Tuesday, February 23, 2016

What does the Bible say?

Frequently, Protestants call themselves “Bible” Christians. And they claim that they get their doctrines from the Bible “alone”.
Well, let’s put that to the test.
What is your answer to this question?
Are you saved?
The Protestant answer to this question is an unequivocal, “YES!” They claim they were saved when they professed faith in Christ. They profess to have an "absolute assurance of salvation."
The Catholic answer is different. Ask a Catholic, any Catholic, "Are you saved?" What is the answer that he will give?
He will answer, "I don't know. I hope so.” Why? Because we are taught that Christ judges the merit of our works and that we "hope" in our salvation. But that it is "presumption" to claim salvation for ourselves. Here's what the Catechism says about "hope":
1820 Christian hope unfolds from the beginning of Jesus' preaching in the proclamation of the beatitudes. The beatitudes raise our hope toward heaven as the new Promised Land; they trace the path that leads through the trials that await the disciples of Jesus. But through the merits of Jesus Christ and of his Passion, God keeps us in the "hope that does not disappoint." Hope is the "sure and steadfast anchor of the soul . . . that enters . . . where Jesus has gone as a forerunner on our behalf." Hope is also a weapon that protects us in the struggle of salvation: "Let us . . . put on the breastplate of faith and charity, and for a helmet the hope of salvation." It affords us joy even under trial: "Rejoice in your hope, be patient in tribulation." Hope is expressed and nourished in prayer, especially in the Our Father, the summary of everything that hope leads us to desire.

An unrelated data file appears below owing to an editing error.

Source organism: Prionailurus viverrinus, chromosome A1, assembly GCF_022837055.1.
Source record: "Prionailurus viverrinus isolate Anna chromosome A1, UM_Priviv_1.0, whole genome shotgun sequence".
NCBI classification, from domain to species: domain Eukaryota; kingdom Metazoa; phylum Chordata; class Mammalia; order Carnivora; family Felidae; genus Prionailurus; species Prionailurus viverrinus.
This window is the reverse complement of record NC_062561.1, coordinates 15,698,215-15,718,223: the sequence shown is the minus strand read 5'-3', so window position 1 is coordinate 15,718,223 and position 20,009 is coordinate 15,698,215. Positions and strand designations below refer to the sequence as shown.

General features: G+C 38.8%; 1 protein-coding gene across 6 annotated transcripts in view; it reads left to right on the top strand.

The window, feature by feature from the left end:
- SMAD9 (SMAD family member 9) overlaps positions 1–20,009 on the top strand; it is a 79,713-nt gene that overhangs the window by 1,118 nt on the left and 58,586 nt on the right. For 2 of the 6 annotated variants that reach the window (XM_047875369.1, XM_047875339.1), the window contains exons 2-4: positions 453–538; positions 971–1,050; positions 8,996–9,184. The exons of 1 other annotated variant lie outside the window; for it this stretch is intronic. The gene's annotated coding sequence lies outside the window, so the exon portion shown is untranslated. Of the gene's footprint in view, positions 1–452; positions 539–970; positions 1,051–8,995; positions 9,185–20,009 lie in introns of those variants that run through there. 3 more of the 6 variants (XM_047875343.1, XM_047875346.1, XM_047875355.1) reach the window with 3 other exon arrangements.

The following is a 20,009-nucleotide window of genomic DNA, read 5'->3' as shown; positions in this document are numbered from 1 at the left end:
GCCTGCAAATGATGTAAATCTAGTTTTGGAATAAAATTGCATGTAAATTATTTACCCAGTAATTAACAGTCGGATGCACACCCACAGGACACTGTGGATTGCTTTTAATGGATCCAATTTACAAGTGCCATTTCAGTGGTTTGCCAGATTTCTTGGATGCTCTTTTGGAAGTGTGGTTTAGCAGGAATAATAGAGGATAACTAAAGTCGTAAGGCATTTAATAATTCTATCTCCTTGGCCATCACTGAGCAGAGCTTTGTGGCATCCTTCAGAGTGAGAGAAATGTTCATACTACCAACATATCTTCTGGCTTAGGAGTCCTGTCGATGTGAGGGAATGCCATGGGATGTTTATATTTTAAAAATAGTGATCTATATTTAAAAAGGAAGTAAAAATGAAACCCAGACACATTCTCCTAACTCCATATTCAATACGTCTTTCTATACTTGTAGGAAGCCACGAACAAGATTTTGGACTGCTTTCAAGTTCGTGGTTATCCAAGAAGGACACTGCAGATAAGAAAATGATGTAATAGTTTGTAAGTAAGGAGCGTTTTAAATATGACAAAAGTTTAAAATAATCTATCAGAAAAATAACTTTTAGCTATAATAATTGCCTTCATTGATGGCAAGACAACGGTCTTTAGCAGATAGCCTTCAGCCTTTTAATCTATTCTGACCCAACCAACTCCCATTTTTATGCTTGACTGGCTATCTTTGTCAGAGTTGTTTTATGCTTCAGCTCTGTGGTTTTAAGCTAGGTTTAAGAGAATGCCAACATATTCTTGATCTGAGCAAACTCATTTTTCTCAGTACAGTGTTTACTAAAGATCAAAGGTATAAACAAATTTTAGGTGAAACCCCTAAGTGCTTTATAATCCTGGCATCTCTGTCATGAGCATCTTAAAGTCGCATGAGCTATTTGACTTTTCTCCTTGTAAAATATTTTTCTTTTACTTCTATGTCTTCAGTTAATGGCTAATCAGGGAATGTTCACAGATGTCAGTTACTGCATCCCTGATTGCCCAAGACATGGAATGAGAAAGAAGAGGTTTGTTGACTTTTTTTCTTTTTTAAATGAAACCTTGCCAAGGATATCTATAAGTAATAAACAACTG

So, which is the more Biblical answer? The Protestant or the Catholic? Here’s what the Apostle said according to the quintessential Protestant Bible.
1 Corinthians 4:3-4 King James Version (KJV)
3But with me it is a very small thing that I should be judged of you, or of man's judgment: yea, I judge not mine own self.
4For I know nothing by myself; yet am I not hereby justified: but he that judgeth me is the Lord.
That sounds like the Catholic answer. St. Paul says that he doesn’t care about any human judgment. He doesn’t even judge himself. Because he knows that he will be judged by Our Lord. So, St. Paul doesn’t claim salvation for himself, as do the Protestants.
Here’s another one:
Philippians 3:10-14 King James Version (KJV)
10 That I may know him, and the power of his resurrection, and the fellowship of his sufferings, being made conformable unto his death;
11 If by any means I might attain unto the resurrection of the dead.
12 Not as though I had already attained, either were already perfect: but I follow after, if that I may apprehend that for which also I am apprehended of Christ Jesus.
13 Brethren, I count not myself to have apprehended: but this one thing I do, forgetting those things which are behind, and reaching forth unto those things which are before,
14 I press toward the mark for the prize of the high calling of God in Christ Jesus.
Again, the Apostle sounds Catholic. He says that he wants to know Christ, therefore he undergoes sufferings in order to be more like Christ. And then he says, “if” by any means I “might” attain the resurrection of the dead.
IF, MIGHT. Those aren’t words of absolute assurance. And if the Apostle Paul could not be absolutely assured from the moment of his first proclamation of faith, what makes Protestants think that they can be so assured?
I could go on and on. There are many verses in the Bible which disprove absolute assurance of salvation. But I’ll just give you one more.
1 Thessalonians 5:8 King James Version (KJV)
But let us, who are of the day, be sober, putting on the breastplate of faith and love; and for an helmet, the hope of salvation.
Put on the hope of salvation. The "hope" of salvation is not the "absolute assurance" of salvation.
St. Paul sounds like a Catholic.
So, in your opinion, which is the more Biblical answer?

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